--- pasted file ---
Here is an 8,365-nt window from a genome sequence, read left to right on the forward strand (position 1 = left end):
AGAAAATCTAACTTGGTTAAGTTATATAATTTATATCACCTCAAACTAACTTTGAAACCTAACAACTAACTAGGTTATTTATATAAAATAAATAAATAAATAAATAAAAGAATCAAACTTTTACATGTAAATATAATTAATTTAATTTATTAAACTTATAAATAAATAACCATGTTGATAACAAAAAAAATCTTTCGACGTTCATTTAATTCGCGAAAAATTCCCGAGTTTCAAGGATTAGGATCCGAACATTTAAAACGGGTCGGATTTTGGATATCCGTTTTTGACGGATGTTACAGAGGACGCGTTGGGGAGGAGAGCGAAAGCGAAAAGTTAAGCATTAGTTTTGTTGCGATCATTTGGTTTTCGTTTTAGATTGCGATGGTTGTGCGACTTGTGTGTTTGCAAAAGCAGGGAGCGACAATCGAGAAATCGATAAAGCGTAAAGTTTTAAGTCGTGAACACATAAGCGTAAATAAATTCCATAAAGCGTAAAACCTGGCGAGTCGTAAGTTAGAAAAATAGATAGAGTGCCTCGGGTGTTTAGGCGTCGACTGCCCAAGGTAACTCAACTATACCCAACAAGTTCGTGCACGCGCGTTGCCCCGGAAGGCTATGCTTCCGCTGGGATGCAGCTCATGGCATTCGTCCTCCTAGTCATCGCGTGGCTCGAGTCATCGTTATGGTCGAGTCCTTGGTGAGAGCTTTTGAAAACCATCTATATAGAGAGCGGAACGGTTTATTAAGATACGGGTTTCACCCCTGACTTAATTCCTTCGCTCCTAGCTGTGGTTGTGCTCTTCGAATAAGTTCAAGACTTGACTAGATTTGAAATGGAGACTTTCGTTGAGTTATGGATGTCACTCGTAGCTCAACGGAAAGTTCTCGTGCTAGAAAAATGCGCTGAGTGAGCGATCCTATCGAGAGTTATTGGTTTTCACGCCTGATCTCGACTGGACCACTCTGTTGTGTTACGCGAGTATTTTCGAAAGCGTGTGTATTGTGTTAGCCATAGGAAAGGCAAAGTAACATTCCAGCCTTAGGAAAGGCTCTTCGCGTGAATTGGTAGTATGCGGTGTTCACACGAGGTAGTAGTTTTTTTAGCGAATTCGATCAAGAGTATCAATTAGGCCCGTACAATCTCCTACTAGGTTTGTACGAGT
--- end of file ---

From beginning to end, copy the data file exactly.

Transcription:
Here is an 8,365-nt window from a genome sequence, read left to right on the forward strand (position 1 = left end):
AGAAAATCTAACTTGGTTAAGTTATATAATTTATATCACCTCAAACTAACTTTGAAACCTAACAACTAACTAGGTTATTTATATAAAATAAATAAATAAATAAATAAAAGAATCAAACTTTTACATGTAAATATAATTAATTTAATTTATTAAACTTATAAATAAATAACCATGTTGATAACAAAAAAAATCTTTCGACGTTCATTTAATTCGCGAAAAATTCCCGAGTTTCAAGGATTAGGATCCGAACATTTAAAACGGGTCGGATTTTGGATATCCGTTTTTGACGGATGTTACAGAGGACGCGTTGGGGAGGAGAGCGAAAGCGAAAAGTTAAGCATTAGTTTTGTTGCGATCATTTGGTTTTCGTTTTAGATTGCGATGGTTGTGCGACTTGTGTGTTTGCAAAAGCAGGGAGCGACAATCGAGAAATCGATAAAGCGTAAAGTTTTAAGTCGTGAACACATAAGCGTAAATAAATTCCATAAAGCGTAAAACCTGGCGAGTCGTAAGTTAGAAAAATAGATAGAGTGCCTCGGGTGTTTAGGCGTCGACTGCCCAAGGTAACTCAACTATACCCAACAAGTTCGTGCACGCGCGTTGCCCCGGAAGGCTATGCTTCCGCTGGGATGCAGCTCATGGCATTCGTCCTCCTAGTCATCGCGTGGCTCGAGTCATCGTTATGGTCGAGTCCTTGGTGAGAGCTTTTGAAAACCATCTATATAGAGAGCGGAACGGTTTATTAAGATACGGGTTTCACCCCTGACTTAATTCCTTCGCTCCTAGCTGTGGTTGTGCTCTTCGAATAAGTTCAAGACTTGACTAGATTTGAAATGGAGACTTTCGTTGAGTTATGGATGTCACTCGTAGCTCAACGGAAAGTTCTCGTGCTAGAAAAATGCGCTGAGTGAGCGATCCTATCGAGAGTTATTGGTTTTCACGCCTGATCTCGACTGGACCACTCTGTTGTGTTACGCGAGTATTTTCGAAAGCGTGTGTATTGTGTTAGCCATAGGAAAGGCAAAGTAACATTCCAGCCTTAGGAAAGGCTCTTCGCGTGAATTGGTAGTATGCGGTGTTCACACGAGGTAGTAGTTTTTTTAGCGAATTCGATCAAGAGTATCAATTAGGCCCGTACAATCTCCTACTAGGTTTGTACGAGT